Monmouth Executive Airport

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Monmouth Jet Center
Airport typePublic use
OwnerWall Herald Corp.
ServesBelmar / Farmingdale, New Jersey
LocationWall Township, Monmouth County
Elevation AMSL153 ft / 47 m
Coordinates40°11′12″N 074°07′28″W / 40.18667°N 74.12444°W / 40.18667; -74.12444Coordinates: 40°11′12″N 074°07′28″W / 40.18667°N 74.12444°W / 40.18667; -74.12444
BLM is located in Monmouth County, New Jersey
Location in Monmouth County / New Jersey / US
BLM is located in New Jersey
BLM (New Jersey)
BLM is located in the United States
BLM (the United States)
Direction Length Surface
ft m
14/32 7,371 2,247 Asphalt
3/21 3,512 1,070 Asphalt
Statistics (2010)
Aircraft operations57,229

Monmouth Jet Center (IATA: BLM[2], ICAO: KBLM, FAA LID: BLM) is a privately owned, public use airport in Monmouth County, New Jersey.[1] It is in Wall Township six miles west of Belmar, east of Farmingdale.[1] The National Plan of Integrated Airport Systems for 2011–2015 categorized it as a general aviation reliever airport. Prior to 2003, it was known as Allaire Airport.[3] The airport was sold on December 3, 2013 to a consortium known as Wall Aviation.[4] The new owners intend to evict current renters and upgrade the facility to serve corporate clients.[5]

In an analysis by the Regional Plan Association in 2011, Monmouth Jet scored highly as a potential airport for airline flights to expand capacity and relieve aviation congestion in the New York area.[6]


Monmouth Jet Center covers 850 acres (344 ha) at an elevation of 153 feet (47 m). It has two asphalt runways: 14/32 is 7,371 by 85 feet (2,247 x 26 m) and 3/21 is 3,512 by 50 feet (1,070 x 15 m).[1]

In the year ending January 1, 2010 the airport had 57,229 aircraft operations, average 156 per day: 83% general aviation and 17% air taxi.[1]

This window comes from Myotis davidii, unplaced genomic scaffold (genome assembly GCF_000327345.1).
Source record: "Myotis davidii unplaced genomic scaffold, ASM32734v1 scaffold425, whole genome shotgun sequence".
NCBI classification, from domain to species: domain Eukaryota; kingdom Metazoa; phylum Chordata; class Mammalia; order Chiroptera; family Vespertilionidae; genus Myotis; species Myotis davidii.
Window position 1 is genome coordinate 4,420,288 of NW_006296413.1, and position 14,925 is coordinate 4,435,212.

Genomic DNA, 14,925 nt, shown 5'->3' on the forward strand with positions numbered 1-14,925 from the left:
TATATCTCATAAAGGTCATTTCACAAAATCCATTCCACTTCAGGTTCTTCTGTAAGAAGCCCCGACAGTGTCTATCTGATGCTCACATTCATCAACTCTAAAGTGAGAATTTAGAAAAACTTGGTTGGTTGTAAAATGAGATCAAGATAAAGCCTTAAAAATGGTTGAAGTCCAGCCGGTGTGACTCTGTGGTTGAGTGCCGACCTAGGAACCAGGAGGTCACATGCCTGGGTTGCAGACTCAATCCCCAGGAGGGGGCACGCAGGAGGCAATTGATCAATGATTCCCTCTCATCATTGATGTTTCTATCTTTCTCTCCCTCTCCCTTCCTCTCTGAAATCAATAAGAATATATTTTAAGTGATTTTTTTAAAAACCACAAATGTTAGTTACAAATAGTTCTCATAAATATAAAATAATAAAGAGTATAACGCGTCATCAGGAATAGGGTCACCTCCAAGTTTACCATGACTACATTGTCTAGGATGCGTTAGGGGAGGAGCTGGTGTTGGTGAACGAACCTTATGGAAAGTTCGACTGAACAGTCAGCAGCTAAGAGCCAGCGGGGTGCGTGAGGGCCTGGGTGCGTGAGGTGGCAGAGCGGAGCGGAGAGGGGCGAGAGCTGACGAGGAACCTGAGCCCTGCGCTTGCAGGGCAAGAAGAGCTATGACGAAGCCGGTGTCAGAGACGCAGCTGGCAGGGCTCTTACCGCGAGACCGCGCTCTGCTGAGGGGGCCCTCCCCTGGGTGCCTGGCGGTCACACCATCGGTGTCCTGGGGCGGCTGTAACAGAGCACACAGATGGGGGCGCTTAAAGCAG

Incidents and accidents[edit]

On February 15, 2010 a small aircraft, identified as a Cessna 337, crashed on approach to the airport, killing all five people on board. The NTSB accident report indicated that the pilot made an abrupt maneuver while exceeding the operating limitations of the aircraft which caused a structural failure of the right wing.

The National Transportation Safety Board determines the probable cause(s) of this accident as follows: The pilots’ failure to adhere to the airplane’s operating limitations, which resulted in overload failure of the right wing. Findings of the investigation were the adverse effects of multiple supplemental type certificates (STC) to the airframe wing structure that were not evaluated at the time the STCs were installed and the lack of guidance by the Federal Aviation Administration for multiple STC interaction evaluation.

See also[edit]


  1. ^ a b c d e FAA Airport Form 5010 for BLM PDF. Federal Aviation Administration. Effective November 15, 2012.
  2. ^ "IATA Airport Code Search (BLM: Belmar / Monmouth County)". International Air Transport Association. Retrieved October 25, 2013.
  3. ^ "KBLM – Allaire Airport". FAA data republished by AirNav. October 3, 2002. Archived from the original on November 7, 2002.
  4. ^ Strunsky, Steve (December 8, 2013). "After 75 years in the family, Monmouth Executive Airport is under new management". The Star-Ledger. Retrieved 2013-12-08.
  5. ^ Serrano, Ken (Nov 22, 2013). "Monmouth airport's new owners hope to lure more corporate jets". Asbury Park Press. Archived from the original on 2021-10-04. Retrieved 2021-10-04.
  6. ^ Zupan, Jeffrey M.; Brone, Richard E.; Lee, Matthew H. (January 2011), Upgrading to World Class The Future of the New York Region's Airports (PDF), Regional Plan Association, archived from the original (PDF) on 2015-09-24

External links[edit]